A Short Guide on Starting Your Own Company


Summary: Thinking of starting your own company? This article discusses the things you need to do to go about putting up your company, including choosing a classification, the legal requirements, fees, and your legal obligations.

Pedaling Through the Past

Starting a new company can be very exciting and frustrating at the same time. Exciting because it marks the beginning of your financial independence for the rest of your life, and frustrating because the process is usually harder and more complicated than people think. For starters, you will need to secure all the necessary documents and fill out all the proper forms in order to register your business legally with your city or state. If you are unsure of what to do, the best move is to seek advice from a lawyer or your local government unit.


Choosing a Classification for Your Company

There are many different classifications a company can fall under. For instance, you will have to make a choice of whether to make your company limited or unlimited. With the “limited” option, you can protect yourself financially by limiting your liabilities to a particular amount. On the other hand, the “unlimited” option gives you no such protection. Similarly, you will have to choose between making your company private or public. Private companies are owned completely by the founder, which in this case is you. Public companies, on the other hand, can be owned by several different people and may be open for public trading on the stock market. If you are just setting up a small home-based business, you will typically fall into the private category, and end up with a limited liability company. (LLC).What's in the bag? Business of Software 2010Fulfilling Legal Requirements and Paying Fees

Although all kinds of people all over the world seem to be setting up their own companies these days, there are legal requirements with which you must comply before you can officially become a business owner. For instance, you need to be at least 18 years old because this is the minimum age for entering legally binding contracts. You should also have a good financial standing, which simply means you are not currently in bankruptcy. In addition, companies need to have two directors. You can simply ask your lawyer or a trusted partner to serve as the second director.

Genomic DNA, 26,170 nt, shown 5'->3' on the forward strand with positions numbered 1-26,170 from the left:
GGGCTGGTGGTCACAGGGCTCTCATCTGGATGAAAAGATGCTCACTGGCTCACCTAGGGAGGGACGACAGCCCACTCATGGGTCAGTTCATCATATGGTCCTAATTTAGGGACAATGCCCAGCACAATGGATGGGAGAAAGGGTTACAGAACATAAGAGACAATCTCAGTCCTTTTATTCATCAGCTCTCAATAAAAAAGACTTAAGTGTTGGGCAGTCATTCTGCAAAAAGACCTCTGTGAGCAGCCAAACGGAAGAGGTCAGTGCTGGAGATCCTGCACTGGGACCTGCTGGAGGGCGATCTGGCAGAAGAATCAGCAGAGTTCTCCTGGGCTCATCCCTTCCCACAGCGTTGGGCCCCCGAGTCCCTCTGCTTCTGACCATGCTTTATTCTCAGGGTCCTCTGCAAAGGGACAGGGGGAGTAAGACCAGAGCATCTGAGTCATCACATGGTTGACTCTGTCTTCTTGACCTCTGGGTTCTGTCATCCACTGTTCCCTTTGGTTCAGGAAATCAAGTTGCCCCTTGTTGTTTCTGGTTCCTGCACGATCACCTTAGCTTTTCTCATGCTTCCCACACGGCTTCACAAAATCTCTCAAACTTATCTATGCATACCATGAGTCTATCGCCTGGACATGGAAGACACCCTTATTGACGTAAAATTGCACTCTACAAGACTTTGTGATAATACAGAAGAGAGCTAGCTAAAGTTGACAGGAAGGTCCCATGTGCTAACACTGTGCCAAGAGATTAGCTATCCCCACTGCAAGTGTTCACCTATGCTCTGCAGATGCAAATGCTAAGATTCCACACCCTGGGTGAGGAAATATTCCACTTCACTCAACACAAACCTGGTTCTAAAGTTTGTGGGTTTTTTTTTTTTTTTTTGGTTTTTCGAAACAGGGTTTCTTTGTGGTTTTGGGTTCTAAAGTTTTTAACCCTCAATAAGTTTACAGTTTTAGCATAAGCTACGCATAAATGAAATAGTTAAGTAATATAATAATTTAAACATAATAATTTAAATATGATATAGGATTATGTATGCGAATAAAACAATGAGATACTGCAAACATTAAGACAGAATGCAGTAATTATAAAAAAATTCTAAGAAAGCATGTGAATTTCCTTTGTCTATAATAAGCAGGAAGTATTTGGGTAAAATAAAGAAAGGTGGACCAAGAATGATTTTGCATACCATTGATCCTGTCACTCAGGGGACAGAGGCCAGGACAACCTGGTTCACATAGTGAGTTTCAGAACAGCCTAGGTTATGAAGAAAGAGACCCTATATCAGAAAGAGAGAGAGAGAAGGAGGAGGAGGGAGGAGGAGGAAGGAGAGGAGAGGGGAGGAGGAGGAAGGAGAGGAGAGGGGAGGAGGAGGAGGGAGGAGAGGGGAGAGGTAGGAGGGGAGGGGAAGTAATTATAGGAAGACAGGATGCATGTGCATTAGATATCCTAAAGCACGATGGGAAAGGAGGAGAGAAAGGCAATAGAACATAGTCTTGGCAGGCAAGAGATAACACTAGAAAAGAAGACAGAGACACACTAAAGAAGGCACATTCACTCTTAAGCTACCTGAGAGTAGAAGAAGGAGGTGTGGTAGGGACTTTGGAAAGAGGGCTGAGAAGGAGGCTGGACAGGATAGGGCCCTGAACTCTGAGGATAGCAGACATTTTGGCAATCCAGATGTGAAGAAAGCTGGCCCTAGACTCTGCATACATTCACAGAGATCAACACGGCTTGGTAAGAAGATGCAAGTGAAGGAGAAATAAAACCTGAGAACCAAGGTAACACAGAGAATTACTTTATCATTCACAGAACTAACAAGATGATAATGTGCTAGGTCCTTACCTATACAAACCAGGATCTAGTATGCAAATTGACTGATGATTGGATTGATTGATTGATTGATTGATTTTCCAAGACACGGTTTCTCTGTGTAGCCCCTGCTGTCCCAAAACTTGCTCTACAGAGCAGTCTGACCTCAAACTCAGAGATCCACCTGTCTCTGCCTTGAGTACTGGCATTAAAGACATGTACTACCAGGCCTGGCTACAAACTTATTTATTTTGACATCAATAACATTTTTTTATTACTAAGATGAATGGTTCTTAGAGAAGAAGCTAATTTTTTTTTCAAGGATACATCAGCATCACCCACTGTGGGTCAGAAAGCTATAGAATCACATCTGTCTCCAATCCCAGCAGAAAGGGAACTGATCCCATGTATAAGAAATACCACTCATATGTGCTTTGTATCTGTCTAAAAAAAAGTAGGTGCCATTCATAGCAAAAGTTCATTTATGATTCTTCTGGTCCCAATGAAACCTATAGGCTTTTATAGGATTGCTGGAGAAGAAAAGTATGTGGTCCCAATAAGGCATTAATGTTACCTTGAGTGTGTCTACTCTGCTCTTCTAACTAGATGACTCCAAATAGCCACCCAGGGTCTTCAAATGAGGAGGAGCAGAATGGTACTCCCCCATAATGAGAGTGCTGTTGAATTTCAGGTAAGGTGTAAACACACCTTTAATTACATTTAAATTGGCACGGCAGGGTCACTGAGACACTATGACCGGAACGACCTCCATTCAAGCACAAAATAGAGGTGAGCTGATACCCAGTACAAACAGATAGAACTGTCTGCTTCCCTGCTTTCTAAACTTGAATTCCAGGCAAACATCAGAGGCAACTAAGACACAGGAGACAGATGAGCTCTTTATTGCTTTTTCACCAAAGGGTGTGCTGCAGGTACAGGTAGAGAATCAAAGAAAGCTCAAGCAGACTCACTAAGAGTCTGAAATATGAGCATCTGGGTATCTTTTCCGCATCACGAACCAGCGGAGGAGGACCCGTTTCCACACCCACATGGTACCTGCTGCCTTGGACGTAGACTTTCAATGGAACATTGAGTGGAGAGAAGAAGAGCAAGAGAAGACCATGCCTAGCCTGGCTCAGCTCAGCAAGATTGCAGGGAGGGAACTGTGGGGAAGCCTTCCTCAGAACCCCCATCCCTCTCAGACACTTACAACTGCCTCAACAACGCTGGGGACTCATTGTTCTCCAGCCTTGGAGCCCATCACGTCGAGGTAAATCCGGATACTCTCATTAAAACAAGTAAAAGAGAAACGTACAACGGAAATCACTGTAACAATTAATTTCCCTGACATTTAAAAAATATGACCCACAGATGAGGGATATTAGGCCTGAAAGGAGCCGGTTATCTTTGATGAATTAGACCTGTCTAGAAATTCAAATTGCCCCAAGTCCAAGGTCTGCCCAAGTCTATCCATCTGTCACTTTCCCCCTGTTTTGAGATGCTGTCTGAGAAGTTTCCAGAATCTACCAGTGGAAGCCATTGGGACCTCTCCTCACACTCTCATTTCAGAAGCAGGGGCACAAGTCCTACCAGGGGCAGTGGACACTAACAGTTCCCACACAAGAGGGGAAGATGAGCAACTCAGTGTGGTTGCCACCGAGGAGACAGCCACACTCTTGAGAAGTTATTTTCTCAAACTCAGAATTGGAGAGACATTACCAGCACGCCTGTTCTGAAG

As with most legal procedures these days, setting up a company involves paying a few fees every now and then so you should be prepared to shell out money in the process. These fees do not cost a lot, however, so they are not really a cause for worry.

Hiring Agencies to Do the Dirty Work for You

If you do not have the time to handle the registration and setting up of your company by yourself, you can always hire one of the hundreds of agencies out there that specialize in this particular task. Of course, you will have to pay a little bit more for the convenience but many people believe it is worth the additional expense.

Knowing Your Obligations

Once you have successfully established your company, you will have to keep in mind that you now have legal obligations to fulfill. This includes paying annual taxes, giving out a sales invoice each time you make a transaction, and putting up an official sign outside your place of business.

 

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